See also:
» 26.02.2011 - African mercenaries in Libya: Fact or racism?
» 23.02.2011 - Exodus from Libya; foreigners targeted
» 23.02.2011 - Khamis Ghaddafi: The agent of fear
» 04.02.2010 - Unblock websites – rights group
» 16.12.2009 - Lockerbie bomber disappears in Libya
» 02.12.2009 - Swiss nationals get jail terms in Libya
» 05.09.2006 - Reformists vs "old mafia": Power struggle in Libya
» 20.01.2004 - Libya to strengthen fight against drugs, corruption

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Libyan journalist possibly killed by state security

afrol News, 15 June - The murder of journalist Dhaif al-Ghazzal, whose mutilated body was found on 2 June, is causing more speculations as Libya's police investigators refuse to provide details. The journalist, who was denouncing corruption in Libya, had been arrested by state security agents shortly before he was killed, according to human rights groups.

Amnesty International yesterday called on the Libyan government to provide details of the official inquiry that it says is being held into the murder of Mr al-Ghazzal, whose dead body was found on 2 June in a suburb of Benghazi. His hands were reportedly tied behind his back, his fingers had been cut off, he had bruises and stab wounds to the body, and he had been shot in the head.

The human rights group expressed its concerns at reports that Mr al-Ghazzal was arrested in Benghazi on 21 May by two men who identified themselves as members of Libya's Internal Security Agency. Before his arrest he had apparently received anonymous death threats which he believed were a result of his writings about corruption and the need for political reform.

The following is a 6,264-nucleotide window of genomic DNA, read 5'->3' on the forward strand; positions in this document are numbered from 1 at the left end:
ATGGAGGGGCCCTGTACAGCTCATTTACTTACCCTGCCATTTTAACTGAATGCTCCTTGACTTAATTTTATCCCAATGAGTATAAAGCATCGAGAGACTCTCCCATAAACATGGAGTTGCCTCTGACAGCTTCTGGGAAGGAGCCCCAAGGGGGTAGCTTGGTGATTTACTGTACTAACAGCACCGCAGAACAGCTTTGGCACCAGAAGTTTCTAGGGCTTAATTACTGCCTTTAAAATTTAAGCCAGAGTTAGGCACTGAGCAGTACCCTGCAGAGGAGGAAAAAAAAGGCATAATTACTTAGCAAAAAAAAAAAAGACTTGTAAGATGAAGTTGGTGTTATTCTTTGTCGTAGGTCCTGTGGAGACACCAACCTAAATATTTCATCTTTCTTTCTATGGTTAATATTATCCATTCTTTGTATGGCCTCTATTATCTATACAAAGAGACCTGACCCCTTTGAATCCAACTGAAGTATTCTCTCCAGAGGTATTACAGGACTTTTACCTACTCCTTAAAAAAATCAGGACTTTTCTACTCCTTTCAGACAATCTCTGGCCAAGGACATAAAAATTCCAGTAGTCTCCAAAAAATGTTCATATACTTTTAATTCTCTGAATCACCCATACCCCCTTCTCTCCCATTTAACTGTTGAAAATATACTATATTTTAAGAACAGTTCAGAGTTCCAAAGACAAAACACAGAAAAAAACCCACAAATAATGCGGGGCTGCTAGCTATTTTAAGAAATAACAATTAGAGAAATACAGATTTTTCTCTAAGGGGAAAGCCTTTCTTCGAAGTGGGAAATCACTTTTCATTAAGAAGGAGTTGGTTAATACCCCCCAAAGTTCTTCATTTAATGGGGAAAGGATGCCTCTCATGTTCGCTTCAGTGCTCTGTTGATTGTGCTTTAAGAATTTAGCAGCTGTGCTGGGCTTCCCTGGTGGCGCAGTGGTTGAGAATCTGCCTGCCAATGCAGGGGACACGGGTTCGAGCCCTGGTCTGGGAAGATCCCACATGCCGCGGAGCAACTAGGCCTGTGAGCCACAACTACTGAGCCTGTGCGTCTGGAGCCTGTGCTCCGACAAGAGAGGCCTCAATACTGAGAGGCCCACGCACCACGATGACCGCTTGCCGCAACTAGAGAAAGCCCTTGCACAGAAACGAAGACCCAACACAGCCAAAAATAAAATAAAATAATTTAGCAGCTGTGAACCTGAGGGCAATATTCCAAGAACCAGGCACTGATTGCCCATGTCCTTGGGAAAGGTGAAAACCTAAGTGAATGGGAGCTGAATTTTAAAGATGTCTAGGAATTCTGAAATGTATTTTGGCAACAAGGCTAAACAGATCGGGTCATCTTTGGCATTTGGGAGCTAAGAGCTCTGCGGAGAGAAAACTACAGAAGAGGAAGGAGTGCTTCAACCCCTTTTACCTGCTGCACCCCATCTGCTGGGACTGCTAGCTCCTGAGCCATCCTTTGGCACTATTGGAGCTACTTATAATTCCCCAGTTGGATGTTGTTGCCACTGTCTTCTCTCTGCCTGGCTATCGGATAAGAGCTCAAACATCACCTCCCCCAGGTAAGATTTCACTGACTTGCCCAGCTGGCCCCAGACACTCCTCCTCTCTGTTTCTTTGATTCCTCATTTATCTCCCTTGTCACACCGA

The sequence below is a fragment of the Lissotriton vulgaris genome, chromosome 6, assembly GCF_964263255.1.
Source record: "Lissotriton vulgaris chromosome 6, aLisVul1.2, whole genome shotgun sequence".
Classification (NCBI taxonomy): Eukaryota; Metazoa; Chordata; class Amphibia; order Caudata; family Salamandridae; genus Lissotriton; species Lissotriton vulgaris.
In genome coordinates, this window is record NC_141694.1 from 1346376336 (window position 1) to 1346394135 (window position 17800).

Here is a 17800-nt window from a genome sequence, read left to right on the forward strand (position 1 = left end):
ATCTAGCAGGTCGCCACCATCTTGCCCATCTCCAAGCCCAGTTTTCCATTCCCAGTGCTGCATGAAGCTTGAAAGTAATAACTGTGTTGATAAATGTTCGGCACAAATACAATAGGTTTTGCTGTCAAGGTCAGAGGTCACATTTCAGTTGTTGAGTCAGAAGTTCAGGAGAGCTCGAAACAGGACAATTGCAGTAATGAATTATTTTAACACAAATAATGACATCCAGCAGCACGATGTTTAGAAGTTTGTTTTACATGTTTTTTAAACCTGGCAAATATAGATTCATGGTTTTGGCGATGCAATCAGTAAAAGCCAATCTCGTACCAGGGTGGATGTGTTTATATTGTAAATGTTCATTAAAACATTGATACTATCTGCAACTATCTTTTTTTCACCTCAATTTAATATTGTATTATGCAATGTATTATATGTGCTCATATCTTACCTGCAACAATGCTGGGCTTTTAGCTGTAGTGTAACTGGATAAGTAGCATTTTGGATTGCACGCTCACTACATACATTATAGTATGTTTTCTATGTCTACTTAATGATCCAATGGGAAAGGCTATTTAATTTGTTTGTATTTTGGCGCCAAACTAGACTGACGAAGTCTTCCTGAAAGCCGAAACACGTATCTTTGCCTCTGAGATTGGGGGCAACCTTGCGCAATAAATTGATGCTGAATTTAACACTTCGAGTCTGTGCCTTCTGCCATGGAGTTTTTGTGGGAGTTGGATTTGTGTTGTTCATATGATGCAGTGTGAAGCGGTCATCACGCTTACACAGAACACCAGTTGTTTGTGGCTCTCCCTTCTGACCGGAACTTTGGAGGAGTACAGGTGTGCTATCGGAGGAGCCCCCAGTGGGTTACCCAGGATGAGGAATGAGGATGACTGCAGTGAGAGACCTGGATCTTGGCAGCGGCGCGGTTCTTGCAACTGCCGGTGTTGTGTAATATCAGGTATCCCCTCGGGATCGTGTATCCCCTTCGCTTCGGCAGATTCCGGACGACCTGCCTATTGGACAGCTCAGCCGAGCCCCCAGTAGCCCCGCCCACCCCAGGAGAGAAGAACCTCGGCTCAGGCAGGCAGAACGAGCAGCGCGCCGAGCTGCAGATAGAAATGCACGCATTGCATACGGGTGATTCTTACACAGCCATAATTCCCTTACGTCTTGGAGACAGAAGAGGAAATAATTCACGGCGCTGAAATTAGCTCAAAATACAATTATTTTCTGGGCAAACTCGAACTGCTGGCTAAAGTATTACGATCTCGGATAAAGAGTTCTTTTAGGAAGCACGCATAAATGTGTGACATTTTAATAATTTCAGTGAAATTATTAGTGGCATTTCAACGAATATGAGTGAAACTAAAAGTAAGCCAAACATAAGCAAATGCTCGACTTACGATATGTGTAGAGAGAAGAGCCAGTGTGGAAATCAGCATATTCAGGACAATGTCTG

Libyan authorities, however, have denied that he was detained by security officials and say that there was no official involvement in his death. They have announced that several people have been held for questioning about Mr al-Ghazzal's death but as yet, Amnesty did not know of any charges being brought against them.

Mr al-Gazzal formerly was a journalist working for 'al-Zahf al-akhdar' ('The Green March'), an official newspaper of the Revolutionary Committees, for four years. He resigned his post on 26 March, reportedly because of his concern about corruption.

Since then, he continued to write about and denounce corruption and promote the cause of political reform in writings he contributed to a news website called 'Libya Jeel' ( He is reported to have received a number of anonymous death threats as a result of these writings.

Libyan authorities have however decided to open an investigation into the killing of Mr al-Ghazzal - a decision that was welcomed by Amnesty yesterday. The group was hoping it would receive further information on the outcome of this investigation in the near future.

The human rights activists sought assurances from Libyan authorities that the investigation into the killing of Mr al-Gazzal was "conducted by an independent and impartial body and for its results to be made public." They also called for those responsible for the killing to be brought to justice, "irrespective of whether or not they were state officials."

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